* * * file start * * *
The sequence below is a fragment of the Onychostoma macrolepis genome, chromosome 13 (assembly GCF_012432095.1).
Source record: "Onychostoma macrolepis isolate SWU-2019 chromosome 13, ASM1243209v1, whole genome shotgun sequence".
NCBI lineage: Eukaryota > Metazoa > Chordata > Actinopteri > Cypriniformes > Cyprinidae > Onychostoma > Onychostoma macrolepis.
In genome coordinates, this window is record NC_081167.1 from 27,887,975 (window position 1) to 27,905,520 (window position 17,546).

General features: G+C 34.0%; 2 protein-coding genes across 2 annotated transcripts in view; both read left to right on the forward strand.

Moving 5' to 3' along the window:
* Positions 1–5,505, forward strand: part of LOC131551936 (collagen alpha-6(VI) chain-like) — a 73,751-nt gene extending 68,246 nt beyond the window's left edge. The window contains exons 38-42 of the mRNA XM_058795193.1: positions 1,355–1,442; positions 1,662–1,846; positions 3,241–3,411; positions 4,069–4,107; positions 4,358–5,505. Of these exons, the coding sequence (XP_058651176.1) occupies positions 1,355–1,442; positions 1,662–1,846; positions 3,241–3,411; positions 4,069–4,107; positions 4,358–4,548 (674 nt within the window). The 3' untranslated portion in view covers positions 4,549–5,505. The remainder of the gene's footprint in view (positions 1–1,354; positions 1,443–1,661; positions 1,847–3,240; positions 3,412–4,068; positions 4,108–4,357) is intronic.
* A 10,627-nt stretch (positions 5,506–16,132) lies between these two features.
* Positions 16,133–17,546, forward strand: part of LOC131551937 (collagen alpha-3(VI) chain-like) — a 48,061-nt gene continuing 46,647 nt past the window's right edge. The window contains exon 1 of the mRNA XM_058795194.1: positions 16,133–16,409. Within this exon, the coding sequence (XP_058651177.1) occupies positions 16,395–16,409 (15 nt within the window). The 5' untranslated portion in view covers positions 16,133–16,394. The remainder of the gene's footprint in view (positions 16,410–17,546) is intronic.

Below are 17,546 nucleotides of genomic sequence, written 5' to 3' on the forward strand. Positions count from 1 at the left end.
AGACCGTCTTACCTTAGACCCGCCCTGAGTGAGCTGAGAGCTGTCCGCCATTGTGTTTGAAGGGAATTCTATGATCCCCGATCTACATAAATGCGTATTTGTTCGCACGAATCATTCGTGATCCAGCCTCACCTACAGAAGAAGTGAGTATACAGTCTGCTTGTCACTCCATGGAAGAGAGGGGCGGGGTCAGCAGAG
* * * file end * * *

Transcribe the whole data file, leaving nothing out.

The sequence below is a fragment of the Onychostoma macrolepis genome, chromosome 13 (assembly GCF_012432095.1).
Source record: "Onychostoma macrolepis isolate SWU-2019 chromosome 13, ASM1243209v1, whole genome shotgun sequence".
NCBI lineage: Eukaryota > Metazoa > Chordata > Actinopteri > Cypriniformes > Cyprinidae > Onychostoma > Onychostoma macrolepis.
In genome coordinates, this window is record NC_081167.1 from 27,887,975 (window position 1) to 27,905,520 (window position 17,546).

General features: G+C 34.0%; 2 protein-coding genes across 2 annotated transcripts in view; both read left to right on the forward strand.

Moving 5' to 3' along the window:
* Positions 1–5,505, forward strand: part of LOC131551936 (collagen alpha-6(VI) chain-like) — a 73,751-nt gene extending 68,246 nt beyond the window's left edge. The window contains exons 38-42 of the mRNA XM_058795193.1: positions 1,355–1,442; positions 1,662–1,846; positions 3,241–3,411; positions 4,069–4,107; positions 4,358–5,505. Of these exons, the coding sequence (XP_058651176.1) occupies positions 1,355–1,442; positions 1,662–1,846; positions 3,241–3,411; positions 4,069–4,107; positions 4,358–4,548 (674 nt within the window). The 3' untranslated portion in view covers positions 4,549–5,505. The remainder of the gene's footprint in view (positions 1–1,354; positions 1,443–1,661; positions 1,847–3,240; positions 3,412–4,068; positions 4,108–4,357) is intronic.
* A 10,627-nt stretch (positions 5,506–16,132) lies between these two features.
* Positions 16,133–17,546, forward strand: part of LOC131551937 (collagen alpha-3(VI) chain-like) — a 48,061-nt gene continuing 46,647 nt past the window's right edge. The window contains exon 1 of the mRNA XM_058795194.1: positions 16,133–16,409. Within this exon, the coding sequence (XP_058651177.1) occupies positions 16,395–16,409 (15 nt within the window). The 5' untranslated portion in view covers positions 16,133–16,394. The remainder of the gene's footprint in view (positions 16,410–17,546) is intronic.

Below are 17,546 nucleotides of genomic sequence, written 5' to 3' on the forward strand. Positions count from 1 at the left end.
AGACCGTCTTACCTTAGACCCGCCCTGAGTGAGCTGAGAGCTGTCCGCCATTGTGTTTGAAGGGAATTCTATGATCCCCGATCTACATAAATGCGTATTTGTTCGCACGAATCATTCGTGATCCAGCCTCACCTACAGAAGAAGTGAGTATACAGTCTGCTTGTCACTCCATGGAAGAGAGGGGCGGGGTCAGCAGAG